Top 10 Reasons The New SAT Will Still Be Tough

March 26th, 2014
Top 10 Reasons The New SAT Will Still Be Tough

The College Board recently announced that the 2016 SAT will have several important changes. While on the surface some of these changes may seem to make the test “easier,” here are some reasons why you’ll still need to practice, practice, practice.

10. You may have heard that the College Board is changing the SAT to get rid of obscure “SAT words” and thought that meant you could throw away all your flash cards. Think again! There’s no magic list of words that won’t be tested, and they will still test on words that will come up repeatedly in college work, such as “empirical,” or “synthesis.”

9. Along the same lines, each SAT will feature historical documents for your analysis, such as letters by Martin Luther King Jr. and the Declaration of Independence. Do you know what “Prudence, indeed, will dictate that Governments long established should not be changed for light and transient causes'” means? That’s a direct quote from the Declaration of Independence, which also features vocabulary such as “endowed,” “usurpations,” and “arbitrary.”

8. The penalty for wrong answers may be gone, but you’ll still need to focus and manage your time wisely to get as many questions right as you can.

7. The days of finding the answer for a reading comp passage right in the text are potentially gone. Instead, questions will feature graphs and additional information you’ll need to use to analyze an issue and come to a conclusion for your answer.

6. There will be more diverse reading passages from different subjects, including more of a focus on science, that are designed to reflect college-level work.

5. The math section will involve multiple steps to find a solution, and the questions will be presented in real world contexts. Get ready for a whole lot of word problem practice!

4. The College Board announcement stated that the new exam will focus on three main areas in the math section: Problem Solving/Data Analysis, Passport to Advanced Math, and the Heart of Algebra. If that doesn’t sound very straightforward, you’re probably right! The test preparers want to see your familiarity with subjects such as ratios, percentages, proportions, linear equations and systems, and complex equations.

3. The Writing portion has been replaced by the new Essay section, which is designed to mimic a college-level writing assignment. You’ll need to analyze the text, come up with an argument, and support with evidence from the passage using clear, persuasive sentences. The essay is currently optional, but some schools may require it.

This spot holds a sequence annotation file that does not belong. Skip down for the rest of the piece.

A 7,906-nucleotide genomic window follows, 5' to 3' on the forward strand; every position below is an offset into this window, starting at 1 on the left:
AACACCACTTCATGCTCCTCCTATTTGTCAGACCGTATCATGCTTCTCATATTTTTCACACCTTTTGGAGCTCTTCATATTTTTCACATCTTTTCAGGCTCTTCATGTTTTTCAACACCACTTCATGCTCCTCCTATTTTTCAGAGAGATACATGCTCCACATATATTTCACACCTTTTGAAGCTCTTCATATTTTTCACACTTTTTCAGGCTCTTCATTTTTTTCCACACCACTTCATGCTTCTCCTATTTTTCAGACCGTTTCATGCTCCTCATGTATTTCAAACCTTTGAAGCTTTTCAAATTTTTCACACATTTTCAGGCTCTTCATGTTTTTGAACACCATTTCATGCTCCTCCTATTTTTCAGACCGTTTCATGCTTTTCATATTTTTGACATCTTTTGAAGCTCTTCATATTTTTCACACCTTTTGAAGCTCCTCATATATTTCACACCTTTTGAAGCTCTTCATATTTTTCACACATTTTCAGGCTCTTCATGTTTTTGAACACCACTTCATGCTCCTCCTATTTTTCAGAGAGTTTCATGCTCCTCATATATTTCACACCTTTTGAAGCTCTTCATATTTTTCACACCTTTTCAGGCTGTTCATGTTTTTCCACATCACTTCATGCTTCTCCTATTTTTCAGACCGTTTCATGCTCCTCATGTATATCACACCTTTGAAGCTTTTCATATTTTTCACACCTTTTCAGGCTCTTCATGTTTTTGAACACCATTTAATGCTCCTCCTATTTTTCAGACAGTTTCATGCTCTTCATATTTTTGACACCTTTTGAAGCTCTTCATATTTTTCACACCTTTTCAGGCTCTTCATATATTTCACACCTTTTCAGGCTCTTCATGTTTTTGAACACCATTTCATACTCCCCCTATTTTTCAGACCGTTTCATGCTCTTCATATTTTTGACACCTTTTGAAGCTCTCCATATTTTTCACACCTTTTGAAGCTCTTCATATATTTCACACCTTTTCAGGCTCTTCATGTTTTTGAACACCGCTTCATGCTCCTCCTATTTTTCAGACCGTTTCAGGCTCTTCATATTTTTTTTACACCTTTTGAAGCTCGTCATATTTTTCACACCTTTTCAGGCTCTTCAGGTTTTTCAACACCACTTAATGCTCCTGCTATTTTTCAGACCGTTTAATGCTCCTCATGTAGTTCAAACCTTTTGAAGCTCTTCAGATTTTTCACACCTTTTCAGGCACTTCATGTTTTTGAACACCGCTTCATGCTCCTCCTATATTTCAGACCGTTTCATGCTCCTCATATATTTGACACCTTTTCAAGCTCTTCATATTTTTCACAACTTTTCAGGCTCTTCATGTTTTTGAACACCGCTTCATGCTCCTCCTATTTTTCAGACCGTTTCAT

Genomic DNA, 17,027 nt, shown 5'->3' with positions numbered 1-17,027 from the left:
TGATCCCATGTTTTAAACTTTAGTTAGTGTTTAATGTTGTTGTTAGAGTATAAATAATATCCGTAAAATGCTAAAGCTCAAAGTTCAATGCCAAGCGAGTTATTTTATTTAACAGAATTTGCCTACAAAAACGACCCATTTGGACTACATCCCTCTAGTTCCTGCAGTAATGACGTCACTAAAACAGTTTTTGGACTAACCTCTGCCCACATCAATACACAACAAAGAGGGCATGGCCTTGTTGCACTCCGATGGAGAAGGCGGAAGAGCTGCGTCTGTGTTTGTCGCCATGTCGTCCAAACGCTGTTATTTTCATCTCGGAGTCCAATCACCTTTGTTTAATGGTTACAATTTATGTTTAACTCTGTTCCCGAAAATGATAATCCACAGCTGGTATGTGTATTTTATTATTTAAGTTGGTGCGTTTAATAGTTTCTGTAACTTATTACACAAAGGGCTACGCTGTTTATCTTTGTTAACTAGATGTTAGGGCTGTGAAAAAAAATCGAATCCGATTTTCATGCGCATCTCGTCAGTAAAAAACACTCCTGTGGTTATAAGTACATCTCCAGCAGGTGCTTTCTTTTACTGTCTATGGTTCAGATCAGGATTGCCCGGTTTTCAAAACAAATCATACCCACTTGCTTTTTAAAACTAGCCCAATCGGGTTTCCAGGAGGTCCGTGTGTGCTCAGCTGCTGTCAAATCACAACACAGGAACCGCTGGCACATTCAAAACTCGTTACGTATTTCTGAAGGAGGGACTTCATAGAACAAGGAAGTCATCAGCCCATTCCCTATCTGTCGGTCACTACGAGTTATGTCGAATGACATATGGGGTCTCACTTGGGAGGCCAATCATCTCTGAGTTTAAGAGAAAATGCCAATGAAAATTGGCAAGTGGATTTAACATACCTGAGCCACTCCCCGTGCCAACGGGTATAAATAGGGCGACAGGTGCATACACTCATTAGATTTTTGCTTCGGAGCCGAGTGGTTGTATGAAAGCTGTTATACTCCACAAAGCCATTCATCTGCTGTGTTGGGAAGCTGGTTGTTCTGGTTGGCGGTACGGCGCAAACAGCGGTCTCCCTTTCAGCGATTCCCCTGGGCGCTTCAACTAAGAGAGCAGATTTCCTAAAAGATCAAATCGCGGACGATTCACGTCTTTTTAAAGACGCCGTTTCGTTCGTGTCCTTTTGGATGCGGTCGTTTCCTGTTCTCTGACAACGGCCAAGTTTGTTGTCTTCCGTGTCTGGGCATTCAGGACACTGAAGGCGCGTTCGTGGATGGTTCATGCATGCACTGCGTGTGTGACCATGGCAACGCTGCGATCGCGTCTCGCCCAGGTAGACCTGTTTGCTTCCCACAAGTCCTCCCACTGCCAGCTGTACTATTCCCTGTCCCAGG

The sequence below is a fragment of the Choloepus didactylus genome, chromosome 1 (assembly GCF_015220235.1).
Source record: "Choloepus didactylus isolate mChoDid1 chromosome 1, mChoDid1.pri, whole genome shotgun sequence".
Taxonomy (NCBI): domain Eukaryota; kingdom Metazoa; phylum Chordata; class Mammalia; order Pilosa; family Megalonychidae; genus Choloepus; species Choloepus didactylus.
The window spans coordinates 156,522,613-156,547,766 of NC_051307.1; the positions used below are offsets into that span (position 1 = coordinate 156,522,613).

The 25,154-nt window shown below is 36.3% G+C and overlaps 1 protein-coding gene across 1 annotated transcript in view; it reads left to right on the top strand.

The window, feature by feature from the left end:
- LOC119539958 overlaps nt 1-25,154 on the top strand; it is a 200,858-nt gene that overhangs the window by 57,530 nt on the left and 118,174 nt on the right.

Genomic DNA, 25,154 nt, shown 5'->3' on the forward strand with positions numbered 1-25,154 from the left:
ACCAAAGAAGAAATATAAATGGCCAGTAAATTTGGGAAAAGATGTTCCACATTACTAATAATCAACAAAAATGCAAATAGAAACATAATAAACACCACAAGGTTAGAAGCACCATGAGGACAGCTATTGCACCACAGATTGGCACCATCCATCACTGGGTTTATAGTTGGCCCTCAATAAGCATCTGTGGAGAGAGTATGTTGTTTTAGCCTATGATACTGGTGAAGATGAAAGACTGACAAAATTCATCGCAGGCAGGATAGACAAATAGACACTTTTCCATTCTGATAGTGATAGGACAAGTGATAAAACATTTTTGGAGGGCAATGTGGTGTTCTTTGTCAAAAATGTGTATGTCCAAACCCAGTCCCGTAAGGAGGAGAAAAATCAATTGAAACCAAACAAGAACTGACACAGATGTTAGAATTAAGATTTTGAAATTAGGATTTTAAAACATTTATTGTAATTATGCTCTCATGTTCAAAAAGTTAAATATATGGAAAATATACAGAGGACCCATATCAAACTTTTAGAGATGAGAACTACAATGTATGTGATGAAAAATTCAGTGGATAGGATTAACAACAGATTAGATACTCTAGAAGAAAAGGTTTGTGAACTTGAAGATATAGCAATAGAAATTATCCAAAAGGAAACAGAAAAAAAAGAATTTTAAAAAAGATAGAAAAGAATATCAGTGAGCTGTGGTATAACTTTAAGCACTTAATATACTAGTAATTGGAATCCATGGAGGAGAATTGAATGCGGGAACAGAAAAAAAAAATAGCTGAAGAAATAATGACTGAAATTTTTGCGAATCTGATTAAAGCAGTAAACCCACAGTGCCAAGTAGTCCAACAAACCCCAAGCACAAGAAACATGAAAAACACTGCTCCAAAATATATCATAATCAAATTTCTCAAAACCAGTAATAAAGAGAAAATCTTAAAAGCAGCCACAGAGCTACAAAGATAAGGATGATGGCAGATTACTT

2. On the bright side, one change that won’t make the exam harder in and of itself is that it is now offered digitally as well as on paper. However, even if you’re more comfortable taking an exam on your computer, you’ll have to make the judgment call of whether it’s worth the risk of tech issues.

1. It’s still the SAT! It’s a 4+ hour long exam, with math problems, reading comprehension, ands writing that is a large part of your college application process. None of the new changes change the fact that you’ll need to work hard and practice to get your best score.

Summer Writing Workshops

June 13th, 2012

We’ve all been there.

It’s the dreaded blank sheet. The writing assignment stares up from the table, but you have no idea where to begin. Should you start with the thesis statement? Gather textual evidence first? Maybe it’s better to just wing it and worry about editing later.

It’s a frustrating situation, but there is help! Study Hut is offering a series of writing workshops this summer designed to review the different types of essays and prepare students for the next level of writing.

Each grade brings new expectations, particularly when it comes to writing. If a student enters the school year even moderately unprepared, it can turn from a small setback to a major problem in a hurry. It’s tempting to regard writing in terms of black and white; there are inherently good writers and bad writers. That, however, is far from the case. Good writing is a matter of discipline, strategy and lots and lots of practice.

The Hut’s summer workshop is designed to be all of those things and more. Each week, we’ll spend one-on-one time with students going over everything from correctly citing a source to crafting the perfect topic sentence. From college applications to AP tests to middle school lab reports, strong writing skills are always going to help students succeed.

Each student has one-on-one time with a tutor, so we can adapt the program to fit any skill level. We’ve put together instructional, age appropriate materials that will help any student prepare for the next step in the great journey of mega-awesome skillstastic writing! Also, we promise to discourage made-up words like “skillstastic.”

Contact us today by emailing Samantha@studyhut.com for more information on the writing workshop. Sample topics include: thesis writing, finding and citing sources, topic sentences and using evidence effectively in narrative, analytical, expository, synthesis and literary analysis essays.